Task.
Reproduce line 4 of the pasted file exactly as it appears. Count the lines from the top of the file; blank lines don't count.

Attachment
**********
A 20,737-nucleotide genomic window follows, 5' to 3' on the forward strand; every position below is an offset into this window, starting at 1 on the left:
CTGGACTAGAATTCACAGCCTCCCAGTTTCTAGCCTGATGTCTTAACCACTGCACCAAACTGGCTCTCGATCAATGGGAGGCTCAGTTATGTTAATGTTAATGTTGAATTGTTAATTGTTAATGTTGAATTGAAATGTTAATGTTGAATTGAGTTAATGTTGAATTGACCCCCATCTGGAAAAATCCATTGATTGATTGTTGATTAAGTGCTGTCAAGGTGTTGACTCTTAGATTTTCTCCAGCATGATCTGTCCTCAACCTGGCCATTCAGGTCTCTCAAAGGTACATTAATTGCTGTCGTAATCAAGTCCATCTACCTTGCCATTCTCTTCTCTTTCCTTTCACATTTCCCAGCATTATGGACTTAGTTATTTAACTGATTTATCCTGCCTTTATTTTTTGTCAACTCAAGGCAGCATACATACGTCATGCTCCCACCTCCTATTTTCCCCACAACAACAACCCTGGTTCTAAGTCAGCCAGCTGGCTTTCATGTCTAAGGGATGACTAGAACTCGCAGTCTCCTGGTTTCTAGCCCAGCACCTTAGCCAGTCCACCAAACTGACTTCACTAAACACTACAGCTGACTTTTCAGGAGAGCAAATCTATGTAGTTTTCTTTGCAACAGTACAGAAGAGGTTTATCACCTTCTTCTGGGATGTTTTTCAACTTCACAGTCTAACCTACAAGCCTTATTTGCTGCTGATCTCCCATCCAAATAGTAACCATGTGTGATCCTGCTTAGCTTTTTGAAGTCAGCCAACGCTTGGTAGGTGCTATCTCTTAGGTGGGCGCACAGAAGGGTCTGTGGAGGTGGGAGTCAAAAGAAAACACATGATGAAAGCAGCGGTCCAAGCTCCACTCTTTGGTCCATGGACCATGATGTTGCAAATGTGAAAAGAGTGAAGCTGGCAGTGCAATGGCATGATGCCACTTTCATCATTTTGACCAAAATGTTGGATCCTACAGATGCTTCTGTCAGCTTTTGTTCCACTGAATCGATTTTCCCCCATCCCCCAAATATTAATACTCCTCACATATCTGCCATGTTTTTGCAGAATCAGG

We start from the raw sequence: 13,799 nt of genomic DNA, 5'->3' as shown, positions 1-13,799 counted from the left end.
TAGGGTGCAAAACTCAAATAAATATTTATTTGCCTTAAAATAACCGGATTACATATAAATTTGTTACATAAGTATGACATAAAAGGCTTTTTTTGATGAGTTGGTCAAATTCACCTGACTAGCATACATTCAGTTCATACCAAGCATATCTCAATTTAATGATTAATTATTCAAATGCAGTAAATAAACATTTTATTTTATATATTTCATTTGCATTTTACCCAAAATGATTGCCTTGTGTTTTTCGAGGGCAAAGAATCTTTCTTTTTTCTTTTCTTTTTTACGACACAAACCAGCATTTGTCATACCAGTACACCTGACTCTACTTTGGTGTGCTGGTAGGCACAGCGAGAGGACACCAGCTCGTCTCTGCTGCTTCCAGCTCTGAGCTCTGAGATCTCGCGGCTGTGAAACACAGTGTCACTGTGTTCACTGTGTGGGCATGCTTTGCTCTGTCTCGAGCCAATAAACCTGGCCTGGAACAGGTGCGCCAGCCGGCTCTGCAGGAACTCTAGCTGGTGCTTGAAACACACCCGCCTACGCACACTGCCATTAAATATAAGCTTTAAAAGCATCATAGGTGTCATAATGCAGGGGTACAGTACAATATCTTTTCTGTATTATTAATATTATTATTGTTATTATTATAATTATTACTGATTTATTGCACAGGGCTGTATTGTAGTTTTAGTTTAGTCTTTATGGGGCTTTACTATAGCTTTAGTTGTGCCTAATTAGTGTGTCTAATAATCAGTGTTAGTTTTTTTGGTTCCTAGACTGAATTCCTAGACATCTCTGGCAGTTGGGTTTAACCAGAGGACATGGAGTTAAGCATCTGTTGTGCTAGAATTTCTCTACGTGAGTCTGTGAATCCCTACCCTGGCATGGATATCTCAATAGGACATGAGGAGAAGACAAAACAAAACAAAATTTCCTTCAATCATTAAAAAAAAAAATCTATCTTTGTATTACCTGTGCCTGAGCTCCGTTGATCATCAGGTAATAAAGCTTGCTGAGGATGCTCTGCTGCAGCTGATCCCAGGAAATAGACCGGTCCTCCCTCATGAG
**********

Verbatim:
TAGGGTGCAAAACTCAAATAAATATTTATTTGCCTTAAAATAACCGGATTACATATAAATTTGTTACATAAGTATGACATAAAAGGCTTTTTTTGATGAGTTGGTCAAATTCACCTGACTAGCATACATTCAGTTCATACCAAGCATATCTCAATTTAATGATTAATTATTCAAATGCAGTAAATAAACATTTTATTTTATATATTTCATTTGCATTTTACCCAAAATGATTGCCTTGTGTTTTTCGAGGGCAAAGAATCTTTCTTTTTTCTTTTCTTTTTTACGACACAAACCAGCATTTGTCATACCAGTACACCTGACTCTACTTTGGTGTGCTGGTAGGCACAGCGAGAGGACACCAGCTCGTCTCTGCTGCTTCCAGCTCTGAGCTCTGAGATCTCGCGGCTGTGAAACACAGTGTCACTGTGTTCACTGTGTGGGCATGCTTTGCTCTGTCTCGAGCCAATAAACCTGGCCTGGAACAGGTGCGCCAGCCGGCTCTGCAGGAACTCTAGCTGGTGCTTGAAACACACCCGCCTACGCACACTGCCATTAAATATAAGCTTTAAAAGCATCATAGGTGTCATAATGCAGGGGTACAGTACAATATCTTTTCTGTATTATTAATATTATTATTGTTATTATTATAATTATTACTGATTTATTGCACAGGGCTGTATTGTAGTTTTAGTTTAGTCTTTATGGGGCTTTACTATAGCTTTAGTTGTGCCTAATTAGTGTGTCTAATAATCAGTGTTAGTTTTTTTGGTTCCTAGACTGAATTCCTAGACATCTCTGGCAGTTGGGTTTAACCAGAGGACATGGAGTTAAGCATCTGTTGTGCTAGAATTTCTCTACGTGAGTCTGTGAATCCCTACCCTGGCATGGATATCTCAATAGGACATGAGGAGAAGACAAAACAAAACAAAATTTCCTTCAATCATTAAAAAAAAAAATCTATCTTTGTATTACCTGTGCCTGAGCTCCGTTGATCATCAGGTAATAAAGCTTGCTGAGGATGCTCTGCTGCAGCTGATCCCAGGAAATAGACCGGTCCTCCCTCATGAG